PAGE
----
And so they won.  But that’s not enough because the Philistines decide they are going to attack again.  And so they come up again in the Valley of Rephaim.  And this time, when David inquired of the Lord, the Lord said, “Now, we’ll not do it the same way this time.”  No doubt the Philistines were prepared for the frontal attack this time.  And so, the Lord said, “Now, we’ll just have a little surprise attack from the rear.  And David, you gather around and get in the rear of them.  That will also cut off their escape, so if they manage to try to escape, they’ll have to go a circuitous route.  And when you hear the sound of marching in the tops of the mulberry trees,” the Rabbis like to speak of this as the angels in the top of the trees.  Probably related to the fact that in Psalm 104, the angels are called winds and spirits.  In fact, spirit is a term used of angels in the word of God.  But, “When you hear the sound of marching in the tops of the mulberry trees, then you shall advance quickly.  For the Lord will go out before you to strike the camp of the Philistines.”  And so they gathered around in the rear and concealed themselves until finally, the sound came and the wind of the spirit of God, flowing through the trees, made the rustling sound, sound like marching men.  And David said, “Quick, attack.  And they attacked the sleeping Philistines,” at least, they were sleeping in the sense of totally unprepared and God drove the Philistines back through David from Geba as far as Gezer.  There is a place for waiting and there is a place for acting.  And this was the time to act.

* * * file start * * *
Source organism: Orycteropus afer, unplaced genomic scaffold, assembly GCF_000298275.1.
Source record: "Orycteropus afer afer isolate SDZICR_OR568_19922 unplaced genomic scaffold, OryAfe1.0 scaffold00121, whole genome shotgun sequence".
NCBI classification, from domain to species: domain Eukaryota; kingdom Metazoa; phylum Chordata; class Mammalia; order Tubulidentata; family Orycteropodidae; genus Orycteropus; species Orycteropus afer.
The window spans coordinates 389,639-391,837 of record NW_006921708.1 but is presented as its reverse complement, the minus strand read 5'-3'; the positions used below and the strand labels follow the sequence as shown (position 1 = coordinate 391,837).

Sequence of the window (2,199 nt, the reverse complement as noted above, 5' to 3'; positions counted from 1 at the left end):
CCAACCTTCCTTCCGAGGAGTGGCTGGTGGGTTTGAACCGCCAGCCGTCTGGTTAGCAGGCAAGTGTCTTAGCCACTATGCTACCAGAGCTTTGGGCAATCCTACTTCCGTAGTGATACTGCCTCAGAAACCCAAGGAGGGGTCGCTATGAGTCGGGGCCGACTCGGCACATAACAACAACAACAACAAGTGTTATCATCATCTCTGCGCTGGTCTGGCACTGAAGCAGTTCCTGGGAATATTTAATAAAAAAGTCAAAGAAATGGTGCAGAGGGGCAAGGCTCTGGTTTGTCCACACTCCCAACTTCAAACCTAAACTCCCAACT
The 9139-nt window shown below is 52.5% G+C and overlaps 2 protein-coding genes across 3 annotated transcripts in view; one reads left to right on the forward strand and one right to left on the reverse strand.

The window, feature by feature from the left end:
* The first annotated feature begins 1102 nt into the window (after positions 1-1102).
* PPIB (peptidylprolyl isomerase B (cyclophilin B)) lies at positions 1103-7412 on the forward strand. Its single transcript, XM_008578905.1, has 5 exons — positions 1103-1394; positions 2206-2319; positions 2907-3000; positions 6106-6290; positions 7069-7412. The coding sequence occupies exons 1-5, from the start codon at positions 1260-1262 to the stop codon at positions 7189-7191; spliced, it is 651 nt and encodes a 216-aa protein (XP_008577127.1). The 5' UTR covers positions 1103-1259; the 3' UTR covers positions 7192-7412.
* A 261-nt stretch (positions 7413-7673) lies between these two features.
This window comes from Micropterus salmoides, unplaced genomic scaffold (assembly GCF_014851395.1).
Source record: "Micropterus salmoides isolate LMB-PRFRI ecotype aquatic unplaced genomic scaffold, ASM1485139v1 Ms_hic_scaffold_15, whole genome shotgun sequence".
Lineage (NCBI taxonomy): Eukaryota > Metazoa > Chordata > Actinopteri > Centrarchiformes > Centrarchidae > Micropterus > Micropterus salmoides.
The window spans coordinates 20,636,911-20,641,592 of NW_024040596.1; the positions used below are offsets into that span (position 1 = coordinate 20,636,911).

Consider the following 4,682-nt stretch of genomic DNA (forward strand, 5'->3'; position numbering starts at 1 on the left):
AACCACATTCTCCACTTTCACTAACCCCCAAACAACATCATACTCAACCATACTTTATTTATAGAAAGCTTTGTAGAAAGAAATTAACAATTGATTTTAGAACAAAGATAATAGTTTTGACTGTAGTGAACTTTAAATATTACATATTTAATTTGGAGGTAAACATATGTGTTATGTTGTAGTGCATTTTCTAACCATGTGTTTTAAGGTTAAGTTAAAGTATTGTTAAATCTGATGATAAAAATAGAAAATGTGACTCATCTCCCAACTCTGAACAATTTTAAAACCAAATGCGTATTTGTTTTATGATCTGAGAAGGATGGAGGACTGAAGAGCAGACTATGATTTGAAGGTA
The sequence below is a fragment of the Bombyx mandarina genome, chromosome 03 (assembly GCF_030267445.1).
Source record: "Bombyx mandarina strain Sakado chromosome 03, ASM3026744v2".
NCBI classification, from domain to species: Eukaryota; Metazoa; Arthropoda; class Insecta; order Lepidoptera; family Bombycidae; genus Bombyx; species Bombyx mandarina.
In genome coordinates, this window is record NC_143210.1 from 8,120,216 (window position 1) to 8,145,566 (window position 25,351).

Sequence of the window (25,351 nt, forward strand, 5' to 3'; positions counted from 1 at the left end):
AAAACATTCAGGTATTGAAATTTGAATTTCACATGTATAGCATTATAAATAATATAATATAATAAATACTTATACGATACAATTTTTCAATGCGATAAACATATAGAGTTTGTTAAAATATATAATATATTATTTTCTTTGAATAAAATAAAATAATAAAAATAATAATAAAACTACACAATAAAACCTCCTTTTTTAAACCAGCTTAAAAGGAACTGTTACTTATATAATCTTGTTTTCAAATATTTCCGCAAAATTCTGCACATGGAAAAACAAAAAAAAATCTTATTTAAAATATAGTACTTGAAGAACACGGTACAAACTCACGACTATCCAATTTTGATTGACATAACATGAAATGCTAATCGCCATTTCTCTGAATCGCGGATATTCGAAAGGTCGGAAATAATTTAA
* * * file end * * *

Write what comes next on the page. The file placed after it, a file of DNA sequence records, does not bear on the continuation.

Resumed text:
You can see, as you read this chapter and ponder it that under girding and controlling David’s life is the sovereign electing grace of God.   Verse 3, verse 7 and 8, verse 10, verse 12, verse 20, verse 24, all underline the fact that the secret of David’s success is the blessing of the sovereign God who is caring for him and who is with him. When we realize that God as the sovereign God is with us through Jesus Christ, what a blessing that is to know that fact, the gods of the heathen are not like our God.
A T-shirt said, “Their rock is not like our Rock.”  That comes from Deuteronomy chapter 32:31, “For their rock is not like our rock, even our enemies themselves being judges.”  There were probably quite a few Philistines, after those two battles, who said the problem with us is we have the wrong god.  Our gods are different from their gods.  Our rocks are weaker than their rock, their Jehovah.
It’s wonderful to have the confidence that God’s sovereign grace sustains us in all the experiences of our lives.  But sudden reversals may come to God’s saints also. Just as David has been anointed king and just as he has taken Jerusalem, and everything seems wonderful, the Philistines attack.  It’s not surprising that when we think we have everything nice and easy, that things turn out otherwise.  These things happen to wean us from confidence in men, things, and self and to keep us from building too permanent a nest down here upon this earth.  But we can rest in the knowledge that God is going to fulfill his promise.